Hot spot encampments like the 101 underpasses persist even though we go out with LAHSA to meet with homeless people to offer services and shelter. Sanitation comes for trash pickup but has a very limited ability to remove bulky items. A very recent Court case (Garcia) made it extremely impractical to remove couches, mattresses and other bulky items from encampments which used to be removed routinely. Although we work with LAHSA and law enforcement to try to get people off the streets and enforce ADA compliance (3 feet passibility on sidewalks), there are still too many unsheltered people on the streets throughout the City and in my district.
Why are some Rec Centers being used as homeless shelters and will they return to normal after the crisis?
In March the Mayor ordered that Recreation centers throughout the city be converted into temporary homeless shelters because the city needed facilities to give unsheltered people sanitary conditions to live through the COVID-19 emergency. It is extremely difficult to shelter in place, if you have no place. His selections were based on ADA accessibility and facilities with hot showers. The Woodland Hills Rec Center is the only one in my district and it is hosting 35 people in the gym and ten more in FEMA trailers in the parking lot. The trailers are being used for seniors (age 65+) and people with underlying health issues who are not infected by the Virus. After the pandemic, the Rec Centers will transition back to being Rec Centers. They need to be Recreation Centers because of the important role they play in our community and because the City Charter requires it.Read more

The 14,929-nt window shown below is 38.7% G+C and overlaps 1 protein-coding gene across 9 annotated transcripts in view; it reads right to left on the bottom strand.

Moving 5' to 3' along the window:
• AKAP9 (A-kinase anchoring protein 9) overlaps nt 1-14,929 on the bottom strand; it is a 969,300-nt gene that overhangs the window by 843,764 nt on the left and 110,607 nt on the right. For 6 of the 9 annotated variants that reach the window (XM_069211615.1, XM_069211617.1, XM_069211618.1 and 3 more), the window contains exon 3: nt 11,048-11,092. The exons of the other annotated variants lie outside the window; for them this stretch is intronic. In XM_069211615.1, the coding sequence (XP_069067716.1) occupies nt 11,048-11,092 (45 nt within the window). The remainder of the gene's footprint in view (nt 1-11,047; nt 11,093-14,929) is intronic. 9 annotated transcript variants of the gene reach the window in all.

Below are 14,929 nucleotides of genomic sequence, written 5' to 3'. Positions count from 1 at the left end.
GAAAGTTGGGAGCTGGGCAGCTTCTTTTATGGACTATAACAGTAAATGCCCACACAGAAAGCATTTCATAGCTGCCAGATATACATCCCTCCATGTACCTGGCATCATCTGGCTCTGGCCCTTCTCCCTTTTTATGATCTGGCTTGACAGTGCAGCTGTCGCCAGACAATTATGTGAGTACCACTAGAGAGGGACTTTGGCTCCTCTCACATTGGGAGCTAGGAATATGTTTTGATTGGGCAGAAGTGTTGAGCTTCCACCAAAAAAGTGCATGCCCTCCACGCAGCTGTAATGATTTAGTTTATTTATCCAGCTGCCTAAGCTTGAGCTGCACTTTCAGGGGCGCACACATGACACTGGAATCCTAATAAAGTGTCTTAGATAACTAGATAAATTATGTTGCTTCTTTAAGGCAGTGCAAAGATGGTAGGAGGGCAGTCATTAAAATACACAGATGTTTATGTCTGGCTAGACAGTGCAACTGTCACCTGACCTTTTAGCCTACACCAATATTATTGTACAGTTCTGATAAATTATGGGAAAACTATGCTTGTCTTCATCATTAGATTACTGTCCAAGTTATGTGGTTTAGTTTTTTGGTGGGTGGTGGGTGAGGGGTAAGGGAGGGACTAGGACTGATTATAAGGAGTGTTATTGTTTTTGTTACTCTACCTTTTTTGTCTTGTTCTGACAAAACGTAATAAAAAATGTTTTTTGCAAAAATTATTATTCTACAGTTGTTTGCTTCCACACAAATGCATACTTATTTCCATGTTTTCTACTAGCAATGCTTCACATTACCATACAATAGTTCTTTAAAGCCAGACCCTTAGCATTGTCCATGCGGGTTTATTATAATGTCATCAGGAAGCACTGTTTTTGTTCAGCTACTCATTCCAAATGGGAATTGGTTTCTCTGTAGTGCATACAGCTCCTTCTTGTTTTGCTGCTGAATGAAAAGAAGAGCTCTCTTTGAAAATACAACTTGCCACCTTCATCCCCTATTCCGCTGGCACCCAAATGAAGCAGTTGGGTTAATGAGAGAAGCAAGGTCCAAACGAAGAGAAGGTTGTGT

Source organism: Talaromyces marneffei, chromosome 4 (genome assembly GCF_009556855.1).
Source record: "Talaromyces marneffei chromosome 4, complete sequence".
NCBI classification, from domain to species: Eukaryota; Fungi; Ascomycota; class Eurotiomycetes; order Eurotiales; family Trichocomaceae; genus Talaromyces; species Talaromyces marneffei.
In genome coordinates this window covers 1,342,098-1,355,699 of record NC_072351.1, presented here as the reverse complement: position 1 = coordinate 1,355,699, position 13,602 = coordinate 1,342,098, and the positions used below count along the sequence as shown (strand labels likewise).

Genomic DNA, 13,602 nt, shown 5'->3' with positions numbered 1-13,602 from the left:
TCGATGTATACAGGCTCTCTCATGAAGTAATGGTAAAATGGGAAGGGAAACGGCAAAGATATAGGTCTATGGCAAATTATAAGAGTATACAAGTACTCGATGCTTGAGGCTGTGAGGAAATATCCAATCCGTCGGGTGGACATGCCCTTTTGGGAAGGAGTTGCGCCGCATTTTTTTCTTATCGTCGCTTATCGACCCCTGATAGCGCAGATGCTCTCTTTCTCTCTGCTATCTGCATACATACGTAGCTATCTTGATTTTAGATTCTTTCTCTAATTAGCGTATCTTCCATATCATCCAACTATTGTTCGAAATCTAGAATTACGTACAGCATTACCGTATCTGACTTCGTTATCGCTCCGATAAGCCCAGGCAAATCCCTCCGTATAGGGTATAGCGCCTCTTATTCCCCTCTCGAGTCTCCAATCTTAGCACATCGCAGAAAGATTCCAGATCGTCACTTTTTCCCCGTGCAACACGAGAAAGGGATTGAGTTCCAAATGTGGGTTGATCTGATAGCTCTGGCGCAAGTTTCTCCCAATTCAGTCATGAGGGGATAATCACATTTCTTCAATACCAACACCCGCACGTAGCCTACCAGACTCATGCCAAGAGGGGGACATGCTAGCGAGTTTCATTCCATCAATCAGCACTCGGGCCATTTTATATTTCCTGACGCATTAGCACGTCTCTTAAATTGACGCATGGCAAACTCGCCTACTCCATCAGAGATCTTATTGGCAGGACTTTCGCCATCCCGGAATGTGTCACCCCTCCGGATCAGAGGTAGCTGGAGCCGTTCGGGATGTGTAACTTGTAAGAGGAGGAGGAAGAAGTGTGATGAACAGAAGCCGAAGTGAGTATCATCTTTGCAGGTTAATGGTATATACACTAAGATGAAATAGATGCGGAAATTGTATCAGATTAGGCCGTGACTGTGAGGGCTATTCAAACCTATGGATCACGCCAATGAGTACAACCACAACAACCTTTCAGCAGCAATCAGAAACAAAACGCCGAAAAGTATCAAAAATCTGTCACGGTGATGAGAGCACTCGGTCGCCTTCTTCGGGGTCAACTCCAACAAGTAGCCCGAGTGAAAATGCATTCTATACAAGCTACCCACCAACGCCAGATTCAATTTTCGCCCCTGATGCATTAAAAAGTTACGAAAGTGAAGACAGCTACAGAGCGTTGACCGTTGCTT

An abridged version of this article appeared in the LA Daily News on April 19, 2020
Exploring a solution for homelessness has been vexing, heartbreaking and frustrating. As a City we have allocated more than $1 billion, yet more people are on the street despite the progress we’ve made toward new temporary and permanent housing. The COVID-19 crisis has created a new health urgency to get people off the street and into temporary beds at Recreation Centers including Woodland Hills and local hotel/motel rooms.
Homeless people were already dying on the streets at an alarming rate, but the Pandemic could exponentially increase those numbers in ways that would shock the conscious of even the most callous among us. Furthermore, the pandemic has made it painfully clear that the horrid conditions people without shelter live in do not just impact the greater community’s mental health/conscious, but can literally impact its physical health as well.